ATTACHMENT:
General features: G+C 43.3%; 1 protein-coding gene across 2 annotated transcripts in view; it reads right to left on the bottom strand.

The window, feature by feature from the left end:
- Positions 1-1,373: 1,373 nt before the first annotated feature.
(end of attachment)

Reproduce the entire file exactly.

General features: G+C 43.3%; 1 protein-coding gene across 2 annotated transcripts in view; it reads right to left on the bottom strand.

The window, feature by feature from the left end:
- Positions 1-1,373: 1,373 nt before the first annotated feature.